Purpose: Asteroid hyalosis is a disease of the vitreous, characterized by brilliant reflecting particles, termed asteroid bodies, which are surrounded by a tightly adhering network of fibrils. The composition and mode of formation of asteroid bodies is not yet understood in detail. The purpose of this study was to investigate the ultrastructure of asteroid bodies and to identify the intrinsic inorganic and organic components that contribute to the nature and development of asteroid bodies.
Methods: Electron energy loss spectroscopy and energy-filtered transmission electron microscopy were used for the elemental analysis of asteroid bodies. The ultrastructural localization of glycosaminoglycans was investigated, using lectin and antibody conjugates in conjunction with transmission electron microscopy and epifluorescence microscopy. Anionic sites of glycosaminoglycans were detected with 15 nm cationic colloidal gold at low pH, applied as a postembedding technique. Ultrastructural details of asteroid bodies were documented using fast Fourier transform analysis of zero-loss filtered images.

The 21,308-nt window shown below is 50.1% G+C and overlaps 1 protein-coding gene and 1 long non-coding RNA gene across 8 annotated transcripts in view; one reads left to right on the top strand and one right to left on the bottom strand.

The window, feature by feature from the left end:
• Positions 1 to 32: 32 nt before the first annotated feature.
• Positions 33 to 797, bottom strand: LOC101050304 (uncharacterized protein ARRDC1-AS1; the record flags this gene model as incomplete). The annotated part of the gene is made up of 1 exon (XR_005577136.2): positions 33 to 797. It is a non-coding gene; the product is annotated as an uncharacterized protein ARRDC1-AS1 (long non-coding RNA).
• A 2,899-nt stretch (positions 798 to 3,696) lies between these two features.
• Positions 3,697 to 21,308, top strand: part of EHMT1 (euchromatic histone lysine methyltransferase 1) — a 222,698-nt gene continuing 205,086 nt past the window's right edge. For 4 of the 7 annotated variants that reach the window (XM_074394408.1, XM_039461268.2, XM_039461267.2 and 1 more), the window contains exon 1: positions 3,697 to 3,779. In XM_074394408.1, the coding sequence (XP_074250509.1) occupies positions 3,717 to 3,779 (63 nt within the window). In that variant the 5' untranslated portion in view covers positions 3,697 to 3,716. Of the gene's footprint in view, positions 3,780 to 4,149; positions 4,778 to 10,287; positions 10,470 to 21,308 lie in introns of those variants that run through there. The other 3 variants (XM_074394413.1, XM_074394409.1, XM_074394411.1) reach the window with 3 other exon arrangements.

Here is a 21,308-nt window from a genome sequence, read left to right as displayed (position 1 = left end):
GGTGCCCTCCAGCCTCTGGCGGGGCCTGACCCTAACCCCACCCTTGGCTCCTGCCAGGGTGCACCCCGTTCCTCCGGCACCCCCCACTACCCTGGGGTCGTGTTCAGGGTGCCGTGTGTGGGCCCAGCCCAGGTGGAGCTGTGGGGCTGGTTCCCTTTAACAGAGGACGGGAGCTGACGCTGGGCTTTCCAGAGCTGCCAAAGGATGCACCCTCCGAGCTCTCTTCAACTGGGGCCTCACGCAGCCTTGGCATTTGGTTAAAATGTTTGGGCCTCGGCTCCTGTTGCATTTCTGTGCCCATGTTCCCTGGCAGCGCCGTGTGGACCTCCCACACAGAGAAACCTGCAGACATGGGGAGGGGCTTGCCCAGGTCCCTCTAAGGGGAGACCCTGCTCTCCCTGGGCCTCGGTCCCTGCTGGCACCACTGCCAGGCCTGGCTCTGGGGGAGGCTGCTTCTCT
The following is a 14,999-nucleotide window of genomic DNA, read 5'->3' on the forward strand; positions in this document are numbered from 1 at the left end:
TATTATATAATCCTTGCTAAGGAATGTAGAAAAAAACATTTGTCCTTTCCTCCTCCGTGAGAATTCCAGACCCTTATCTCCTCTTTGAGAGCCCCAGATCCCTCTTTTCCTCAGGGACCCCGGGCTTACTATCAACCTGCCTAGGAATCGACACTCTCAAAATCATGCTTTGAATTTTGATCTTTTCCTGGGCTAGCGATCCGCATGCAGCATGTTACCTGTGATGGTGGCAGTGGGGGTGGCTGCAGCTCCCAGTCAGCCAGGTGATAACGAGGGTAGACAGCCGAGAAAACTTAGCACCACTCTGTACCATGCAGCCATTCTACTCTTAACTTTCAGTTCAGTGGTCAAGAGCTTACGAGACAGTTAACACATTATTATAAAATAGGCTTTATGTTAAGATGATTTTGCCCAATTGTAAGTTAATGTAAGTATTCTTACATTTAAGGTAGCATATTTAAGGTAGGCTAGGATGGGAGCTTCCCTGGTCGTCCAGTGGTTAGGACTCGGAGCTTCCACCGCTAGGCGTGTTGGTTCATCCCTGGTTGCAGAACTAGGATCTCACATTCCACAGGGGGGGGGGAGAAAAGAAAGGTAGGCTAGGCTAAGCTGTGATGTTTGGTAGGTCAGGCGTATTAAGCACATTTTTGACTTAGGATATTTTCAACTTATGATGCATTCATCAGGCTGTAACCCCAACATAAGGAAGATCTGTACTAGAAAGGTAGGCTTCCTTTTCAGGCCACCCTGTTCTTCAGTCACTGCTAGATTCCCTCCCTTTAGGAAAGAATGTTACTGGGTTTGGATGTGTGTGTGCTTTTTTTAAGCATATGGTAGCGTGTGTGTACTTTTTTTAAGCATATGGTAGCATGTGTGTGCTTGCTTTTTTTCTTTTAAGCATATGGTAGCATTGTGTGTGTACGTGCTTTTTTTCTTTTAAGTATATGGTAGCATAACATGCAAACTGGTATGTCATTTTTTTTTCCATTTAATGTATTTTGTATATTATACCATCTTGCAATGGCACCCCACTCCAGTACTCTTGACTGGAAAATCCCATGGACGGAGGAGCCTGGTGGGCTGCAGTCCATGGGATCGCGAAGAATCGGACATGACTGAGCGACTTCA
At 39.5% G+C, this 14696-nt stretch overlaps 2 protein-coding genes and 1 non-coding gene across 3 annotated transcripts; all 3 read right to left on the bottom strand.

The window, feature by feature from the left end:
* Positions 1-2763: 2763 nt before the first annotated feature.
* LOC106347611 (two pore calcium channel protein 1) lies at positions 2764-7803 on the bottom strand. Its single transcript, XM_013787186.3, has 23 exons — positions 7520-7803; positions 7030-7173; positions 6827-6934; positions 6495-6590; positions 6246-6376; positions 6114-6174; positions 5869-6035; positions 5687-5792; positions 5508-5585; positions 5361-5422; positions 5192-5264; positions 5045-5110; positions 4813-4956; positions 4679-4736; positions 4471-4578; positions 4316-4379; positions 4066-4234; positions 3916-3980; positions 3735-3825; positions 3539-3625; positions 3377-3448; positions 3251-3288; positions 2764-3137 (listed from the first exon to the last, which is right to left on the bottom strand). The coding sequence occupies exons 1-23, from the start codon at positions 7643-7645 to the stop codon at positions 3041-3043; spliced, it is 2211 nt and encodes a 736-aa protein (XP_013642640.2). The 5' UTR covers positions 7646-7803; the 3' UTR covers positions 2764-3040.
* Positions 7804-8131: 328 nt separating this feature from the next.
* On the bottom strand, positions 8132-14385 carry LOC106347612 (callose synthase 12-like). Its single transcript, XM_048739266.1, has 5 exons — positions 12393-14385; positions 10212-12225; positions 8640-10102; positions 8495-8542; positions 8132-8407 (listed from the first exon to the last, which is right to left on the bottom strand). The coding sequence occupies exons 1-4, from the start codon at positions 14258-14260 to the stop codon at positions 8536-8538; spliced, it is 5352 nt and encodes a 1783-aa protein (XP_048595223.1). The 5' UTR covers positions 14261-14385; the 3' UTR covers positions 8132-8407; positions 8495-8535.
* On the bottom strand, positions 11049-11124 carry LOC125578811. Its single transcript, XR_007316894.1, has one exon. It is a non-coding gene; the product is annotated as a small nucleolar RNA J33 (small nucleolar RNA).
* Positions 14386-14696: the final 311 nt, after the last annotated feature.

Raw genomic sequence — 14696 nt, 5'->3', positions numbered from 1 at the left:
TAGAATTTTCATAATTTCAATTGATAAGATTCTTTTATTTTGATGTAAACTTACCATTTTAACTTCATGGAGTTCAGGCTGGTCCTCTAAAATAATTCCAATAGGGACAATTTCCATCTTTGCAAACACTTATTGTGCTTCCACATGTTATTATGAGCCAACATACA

Results: Element mapping of asteroid bodies by electron spectroscopic imaging revealed a homogeneous distribution of calcium, phosphorus, and oxygen. The electron energy loss spectra of these elements showed details similar to those found for hydroxyapatite. Additionally, high contrast and sensitivity against a calcium-specific chelator highlighted the crystalline, apatite-like nature of asteroid bodies. Immunofluorescence microscopy revealed the presence of chondroitin-6-sulfate at the periphery of asteroid bodies, which is in agreement with the ultrastructural colocalization of anionic sites. Fast Fourier transform analysis revealed that each 7-nm periodicity of asteroid lamellar stacks is divided by a fine, parallel-oriented line, separating each 7-nm layer into two halves of 3.5-nm thickness. Carbohydrates specific for hyaluronic acid were observed by lectin-gold labeling to be part of the inner matrix of asteroid bodies.
Conclusions: The results of this study demonstrate the structural and elemental similarity of asteroid bodies with hydroxyapatite. Proteoglycans and their glycosaminoglycan side chains are implicated in playing a role in regulating the biomineralization process.